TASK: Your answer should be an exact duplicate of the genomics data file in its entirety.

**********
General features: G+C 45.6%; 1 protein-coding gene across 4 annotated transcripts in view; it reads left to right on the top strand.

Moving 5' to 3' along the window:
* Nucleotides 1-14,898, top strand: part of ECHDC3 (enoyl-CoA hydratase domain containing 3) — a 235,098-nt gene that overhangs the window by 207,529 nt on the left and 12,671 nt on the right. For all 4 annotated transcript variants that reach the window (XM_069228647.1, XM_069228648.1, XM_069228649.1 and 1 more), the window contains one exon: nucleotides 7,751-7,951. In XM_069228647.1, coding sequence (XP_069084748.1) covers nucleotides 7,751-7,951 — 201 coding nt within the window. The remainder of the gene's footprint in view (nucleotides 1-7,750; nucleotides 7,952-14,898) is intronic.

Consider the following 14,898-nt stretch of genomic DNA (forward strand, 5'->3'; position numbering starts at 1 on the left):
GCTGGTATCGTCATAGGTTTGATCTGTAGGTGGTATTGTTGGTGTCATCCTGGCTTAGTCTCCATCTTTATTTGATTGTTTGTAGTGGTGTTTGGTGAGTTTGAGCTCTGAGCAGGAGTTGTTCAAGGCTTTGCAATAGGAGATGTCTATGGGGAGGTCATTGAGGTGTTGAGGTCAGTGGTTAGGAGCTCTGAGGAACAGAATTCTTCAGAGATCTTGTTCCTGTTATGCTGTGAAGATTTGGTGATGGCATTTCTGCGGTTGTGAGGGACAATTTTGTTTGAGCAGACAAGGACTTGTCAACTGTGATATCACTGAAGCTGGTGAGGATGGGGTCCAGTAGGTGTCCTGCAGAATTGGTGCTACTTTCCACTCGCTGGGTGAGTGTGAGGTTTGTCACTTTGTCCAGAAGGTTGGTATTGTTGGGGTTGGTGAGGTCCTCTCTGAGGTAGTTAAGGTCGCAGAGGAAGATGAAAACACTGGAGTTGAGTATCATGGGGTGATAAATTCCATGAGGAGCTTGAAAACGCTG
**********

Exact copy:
General features: G+C 45.6%; 1 protein-coding gene across 4 annotated transcripts in view; it reads left to right on the top strand.

Moving 5' to 3' along the window:
* Nucleotides 1-14,898, top strand: part of ECHDC3 (enoyl-CoA hydratase domain containing 3) — a 235,098-nt gene that overhangs the window by 207,529 nt on the left and 12,671 nt on the right. For all 4 annotated transcript variants that reach the window (XM_069228647.1, XM_069228648.1, XM_069228649.1 and 1 more), the window contains one exon: nucleotides 7,751-7,951. In XM_069228647.1, coding sequence (XP_069084748.1) covers nucleotides 7,751-7,951 — 201 coding nt within the window. The remainder of the gene's footprint in view (nucleotides 1-7,750; nucleotides 7,952-14,898) is intronic.

Consider the following 14,898-nt stretch of genomic DNA (forward strand, 5'->3'; position numbering starts at 1 on the left):
GCTGGTATCGTCATAGGTTTGATCTGTAGGTGGTATTGTTGGTGTCATCCTGGCTTAGTCTCCATCTTTATTTGATTGTTTGTAGTGGTGTTTGGTGAGTTTGAGCTCTGAGCAGGAGTTGTTCAAGGCTTTGCAATAGGAGATGTCTATGGGGAGGTCATTGAGGTGTTGAGGTCAGTGGTTAGGAGCTCTGAGGAACAGAATTCTTCAGAGATCTTGTTCCTGTTATGCTGTGAAGATTTGGTGATGGCATTTCTGCGGTTGTGAGGGACAATTTTGTTTGAGCAGACAAGGACTTGTCAACTGTGATATCACTGAAGCTGGTGAGGATGGGGTCCAGTAGGTGTCCTGCAGAATTGGTGCTACTTTCCACTCGCTGGGTGAGTGTGAGGTTTGTCACTTTGTCCAGAAGGTTGGTATTGTTGGGGTTGGTGAGGTCCTCTCTGAGGTAGTTAAGGTCGCAGAGGAAGATGAAAACACTGGAGTTGAGTATCATGGGGTGATAAATTCCATGAGGAGCTTGAAAACGCTG